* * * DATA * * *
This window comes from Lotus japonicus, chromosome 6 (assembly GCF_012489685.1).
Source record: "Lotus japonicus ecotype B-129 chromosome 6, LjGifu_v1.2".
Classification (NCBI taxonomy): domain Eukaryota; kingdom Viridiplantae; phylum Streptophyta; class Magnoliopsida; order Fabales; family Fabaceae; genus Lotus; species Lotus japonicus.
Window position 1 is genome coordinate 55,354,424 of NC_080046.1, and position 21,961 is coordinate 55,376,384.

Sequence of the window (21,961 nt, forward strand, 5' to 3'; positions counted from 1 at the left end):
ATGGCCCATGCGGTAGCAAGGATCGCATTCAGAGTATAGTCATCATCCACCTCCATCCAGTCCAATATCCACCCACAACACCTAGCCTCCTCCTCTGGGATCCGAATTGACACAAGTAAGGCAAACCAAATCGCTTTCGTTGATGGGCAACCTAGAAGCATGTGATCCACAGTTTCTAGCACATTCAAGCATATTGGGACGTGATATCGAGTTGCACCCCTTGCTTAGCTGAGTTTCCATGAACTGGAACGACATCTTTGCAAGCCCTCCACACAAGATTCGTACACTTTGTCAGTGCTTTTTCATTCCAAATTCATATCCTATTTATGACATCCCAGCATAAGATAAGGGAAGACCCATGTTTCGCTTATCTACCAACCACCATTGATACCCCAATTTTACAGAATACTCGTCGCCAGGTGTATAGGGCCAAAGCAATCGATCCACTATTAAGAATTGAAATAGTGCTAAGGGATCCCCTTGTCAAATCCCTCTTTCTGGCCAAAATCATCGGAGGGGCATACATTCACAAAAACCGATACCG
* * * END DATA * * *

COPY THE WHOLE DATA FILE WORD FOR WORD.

This window comes from Lotus japonicus, chromosome 6 (assembly GCF_012489685.1).
Source record: "Lotus japonicus ecotype B-129 chromosome 6, LjGifu_v1.2".
Classification (NCBI taxonomy): domain Eukaryota; kingdom Viridiplantae; phylum Streptophyta; class Magnoliopsida; order Fabales; family Fabaceae; genus Lotus; species Lotus japonicus.
Window position 1 is genome coordinate 55,354,424 of NC_080046.1, and position 21,961 is coordinate 55,376,384.

Sequence of the window (21,961 nt, forward strand, 5' to 3'; positions counted from 1 at the left end):
ATGGCCCATGCGGTAGCAAGGATCGCATTCAGAGTATAGTCATCATCCACCTCCATCCAGTCCAATATCCACCCACAACACCTAGCCTCCTCCTCTGGGATCCGAATTGACACAAGTAAGGCAAACCAAATCGCTTTCGTTGATGGGCAACCTAGAAGCATGTGATCCACAGTTTCTAGCACATTCAAGCATATTGGGACGTGATATCGAGTTGCACCCCTTGCTTAGCTGAGTTTCCATGAACTGGAACGACATCTTTGCAAGCCCTCCACACAAGATTCGTACACTTTGTCAGTGCTTTTTCATTCCAAATTCATATCCTATTTATGACATCCCAGCATAAGATAAGGGAAGACCCATGTTTCGCTTATCTACCAACCACCATTGATACCCCAATTTTACAGAATACTCGTCGCCAGGTGTATAGGGCCAAAGCAATCGATCCACTATTAAGAATTGAAATAGTGCTAAGGGATCCCCTTGTCAAATCCCTCTTTCTGGCCAAAATCATCGGAGGGGCATACATTCACAAAAACCGATACCG